There is no reason. In some cosmic spot they rolled the dice and Wendy lost. Stu and David lost, too. Victims don’t get to sit at the table and place their bets. The game is going on someplace else without them.

How long before the cosmos plays the hand that determines my fate?  

Wendy, I’m so sorry we never got to know each other beyond the rugby sidelines, but I want you to know that I loved you. All the Mount St. Mary’s University Men’s Rugby moms loved you. This fall, when we’re watching the boys through our fingers, you’ll be in our hearts (which, frankly, might be a safer place to watch from) and thinking of you.

And Wendy, you have my word:

When your baby gets the ball and he’s flying down the field to score, we’ll be running along the sidelines with him, screaming your support.

For someone so petite, Wendy (center, in the yellow cap, her husband Steve is on the left), was larger than life.

Raising a child with autism

Raising a child with autism is the topic of today’s episode of Flaws Are The New Black. You can watch it on YouTube  and I hope you will. I appreciate the feedback (this is only my second episode) and am eager to begin an ongoing conversation with you about oh, everything under the sun!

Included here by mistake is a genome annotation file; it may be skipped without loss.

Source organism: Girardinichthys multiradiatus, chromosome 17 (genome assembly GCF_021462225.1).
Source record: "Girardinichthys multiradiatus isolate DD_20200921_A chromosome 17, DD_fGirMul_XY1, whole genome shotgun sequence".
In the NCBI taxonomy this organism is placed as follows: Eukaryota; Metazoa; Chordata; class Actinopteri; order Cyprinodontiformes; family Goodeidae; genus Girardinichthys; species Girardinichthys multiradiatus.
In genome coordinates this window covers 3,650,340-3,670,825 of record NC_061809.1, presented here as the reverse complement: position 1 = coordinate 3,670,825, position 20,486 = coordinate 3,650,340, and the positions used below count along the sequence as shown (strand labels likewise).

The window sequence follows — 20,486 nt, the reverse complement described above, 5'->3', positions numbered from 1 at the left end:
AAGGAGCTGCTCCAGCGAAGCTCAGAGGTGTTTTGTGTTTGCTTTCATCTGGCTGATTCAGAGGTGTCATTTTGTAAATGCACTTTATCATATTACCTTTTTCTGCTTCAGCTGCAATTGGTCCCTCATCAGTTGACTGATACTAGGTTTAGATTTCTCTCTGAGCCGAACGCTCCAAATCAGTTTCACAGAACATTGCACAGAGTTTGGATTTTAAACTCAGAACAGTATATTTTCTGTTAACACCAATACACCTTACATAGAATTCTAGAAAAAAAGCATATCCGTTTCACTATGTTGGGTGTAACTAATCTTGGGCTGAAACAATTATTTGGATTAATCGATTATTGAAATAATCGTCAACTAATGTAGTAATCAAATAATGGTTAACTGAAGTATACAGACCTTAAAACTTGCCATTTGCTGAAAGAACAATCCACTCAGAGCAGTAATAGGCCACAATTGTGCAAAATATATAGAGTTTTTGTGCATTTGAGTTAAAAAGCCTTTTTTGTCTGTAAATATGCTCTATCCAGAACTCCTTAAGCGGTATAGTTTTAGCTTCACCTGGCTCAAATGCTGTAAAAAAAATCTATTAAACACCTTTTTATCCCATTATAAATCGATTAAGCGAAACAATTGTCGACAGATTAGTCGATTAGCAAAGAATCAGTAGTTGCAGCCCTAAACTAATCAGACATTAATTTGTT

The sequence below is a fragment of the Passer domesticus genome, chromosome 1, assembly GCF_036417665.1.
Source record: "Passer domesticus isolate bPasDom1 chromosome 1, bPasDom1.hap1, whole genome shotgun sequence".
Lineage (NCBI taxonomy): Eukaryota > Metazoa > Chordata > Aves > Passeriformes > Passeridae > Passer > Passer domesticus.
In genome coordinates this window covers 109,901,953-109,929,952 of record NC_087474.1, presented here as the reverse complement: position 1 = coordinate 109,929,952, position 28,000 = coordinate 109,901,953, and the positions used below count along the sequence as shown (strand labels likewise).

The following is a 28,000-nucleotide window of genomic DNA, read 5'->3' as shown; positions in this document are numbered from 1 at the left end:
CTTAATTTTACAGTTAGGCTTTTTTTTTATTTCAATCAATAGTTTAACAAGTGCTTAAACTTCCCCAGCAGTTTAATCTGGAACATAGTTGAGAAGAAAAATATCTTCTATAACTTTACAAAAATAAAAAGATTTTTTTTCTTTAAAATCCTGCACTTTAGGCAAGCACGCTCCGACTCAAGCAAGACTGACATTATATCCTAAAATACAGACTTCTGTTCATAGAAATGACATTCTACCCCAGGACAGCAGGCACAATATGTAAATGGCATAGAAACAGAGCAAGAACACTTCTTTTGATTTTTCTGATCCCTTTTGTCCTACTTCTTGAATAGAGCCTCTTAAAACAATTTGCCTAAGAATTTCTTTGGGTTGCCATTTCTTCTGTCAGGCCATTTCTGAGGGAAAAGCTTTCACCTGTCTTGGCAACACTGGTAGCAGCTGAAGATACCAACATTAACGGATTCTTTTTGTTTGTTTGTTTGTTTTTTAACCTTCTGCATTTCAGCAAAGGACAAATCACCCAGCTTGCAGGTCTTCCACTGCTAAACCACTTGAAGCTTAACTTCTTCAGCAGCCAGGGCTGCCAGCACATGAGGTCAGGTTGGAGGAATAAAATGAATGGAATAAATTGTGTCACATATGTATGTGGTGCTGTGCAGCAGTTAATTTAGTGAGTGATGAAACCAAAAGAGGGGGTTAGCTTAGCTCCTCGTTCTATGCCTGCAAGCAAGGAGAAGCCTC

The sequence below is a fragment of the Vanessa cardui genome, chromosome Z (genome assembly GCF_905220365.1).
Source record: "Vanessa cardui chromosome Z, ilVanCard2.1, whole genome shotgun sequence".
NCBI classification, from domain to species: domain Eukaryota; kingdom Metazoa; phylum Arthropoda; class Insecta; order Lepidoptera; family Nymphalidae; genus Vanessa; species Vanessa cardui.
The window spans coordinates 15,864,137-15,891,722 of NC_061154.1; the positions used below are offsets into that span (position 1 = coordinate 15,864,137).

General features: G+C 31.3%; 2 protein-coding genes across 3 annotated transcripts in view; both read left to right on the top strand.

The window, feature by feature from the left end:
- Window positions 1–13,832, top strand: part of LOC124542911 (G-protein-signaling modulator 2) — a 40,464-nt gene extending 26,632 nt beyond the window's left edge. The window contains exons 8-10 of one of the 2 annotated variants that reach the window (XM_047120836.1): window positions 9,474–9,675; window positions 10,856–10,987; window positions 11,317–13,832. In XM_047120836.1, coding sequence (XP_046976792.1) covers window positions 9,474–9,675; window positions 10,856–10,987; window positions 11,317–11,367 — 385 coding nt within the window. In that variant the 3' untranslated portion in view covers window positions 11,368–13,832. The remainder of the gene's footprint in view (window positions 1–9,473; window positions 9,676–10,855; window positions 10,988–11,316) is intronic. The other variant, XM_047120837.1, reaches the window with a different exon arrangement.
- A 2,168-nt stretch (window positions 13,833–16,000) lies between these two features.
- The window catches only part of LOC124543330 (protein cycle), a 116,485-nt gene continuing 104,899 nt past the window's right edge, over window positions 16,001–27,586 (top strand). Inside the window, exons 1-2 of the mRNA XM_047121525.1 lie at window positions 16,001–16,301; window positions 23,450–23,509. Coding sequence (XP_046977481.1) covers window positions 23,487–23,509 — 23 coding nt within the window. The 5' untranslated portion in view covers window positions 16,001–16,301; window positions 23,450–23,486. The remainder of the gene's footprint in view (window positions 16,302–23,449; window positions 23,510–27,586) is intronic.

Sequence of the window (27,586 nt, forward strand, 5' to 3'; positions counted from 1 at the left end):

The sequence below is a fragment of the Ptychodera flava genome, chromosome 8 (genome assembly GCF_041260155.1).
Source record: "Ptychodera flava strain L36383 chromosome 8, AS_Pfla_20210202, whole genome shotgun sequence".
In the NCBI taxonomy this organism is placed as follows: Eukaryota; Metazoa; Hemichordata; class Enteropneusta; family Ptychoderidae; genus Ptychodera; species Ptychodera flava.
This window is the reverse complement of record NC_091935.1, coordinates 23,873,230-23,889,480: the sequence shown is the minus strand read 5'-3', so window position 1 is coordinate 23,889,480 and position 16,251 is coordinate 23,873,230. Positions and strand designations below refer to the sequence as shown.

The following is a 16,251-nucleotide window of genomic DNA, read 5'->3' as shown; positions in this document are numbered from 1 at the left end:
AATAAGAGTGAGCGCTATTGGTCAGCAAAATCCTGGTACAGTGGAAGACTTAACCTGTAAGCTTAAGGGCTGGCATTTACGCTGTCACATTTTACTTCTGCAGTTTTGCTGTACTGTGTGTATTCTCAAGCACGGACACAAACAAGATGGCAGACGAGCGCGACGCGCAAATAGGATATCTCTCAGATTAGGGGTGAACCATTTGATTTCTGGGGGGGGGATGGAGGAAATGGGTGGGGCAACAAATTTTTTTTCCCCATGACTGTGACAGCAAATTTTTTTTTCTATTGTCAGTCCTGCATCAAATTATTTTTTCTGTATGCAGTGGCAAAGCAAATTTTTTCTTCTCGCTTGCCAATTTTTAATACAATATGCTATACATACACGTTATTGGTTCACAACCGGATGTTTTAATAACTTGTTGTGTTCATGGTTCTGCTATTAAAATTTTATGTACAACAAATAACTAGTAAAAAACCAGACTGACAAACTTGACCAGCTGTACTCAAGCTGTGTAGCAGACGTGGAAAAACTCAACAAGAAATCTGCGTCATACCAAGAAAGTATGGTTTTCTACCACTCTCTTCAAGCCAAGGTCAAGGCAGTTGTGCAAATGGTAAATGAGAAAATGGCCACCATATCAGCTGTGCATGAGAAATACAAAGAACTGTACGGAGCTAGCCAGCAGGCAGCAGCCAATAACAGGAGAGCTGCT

Marriage, divorce, the death of a spouse, dating (eek!), caregiving, surviving a narcissist, hair (of course!), aging, weight (have you seen my collection of fat shirts?), finances, friendships (the good, the bad, the God I gotta get outta this one!), I want to talk about it all with you.

Thanks for watching and commenting and for all of your support.

And for those of you wondering how my “write drunk, edit sober” experiment is going, stay tuned!

Love,

Susan

 

 

 

 

I’m getting naked here, and I need to hear from you

Nice likeness, huh?

I’m kidding, of course. I mean naked in the figurative sense. I’m baring my soul to you, the people who’ve followed me through cancer, autism, death, divorce, single parenthood, weight loss, weight gain (you really must see my impressive collection of fat shirts), losing myself, and clawing my way back because I need your advice.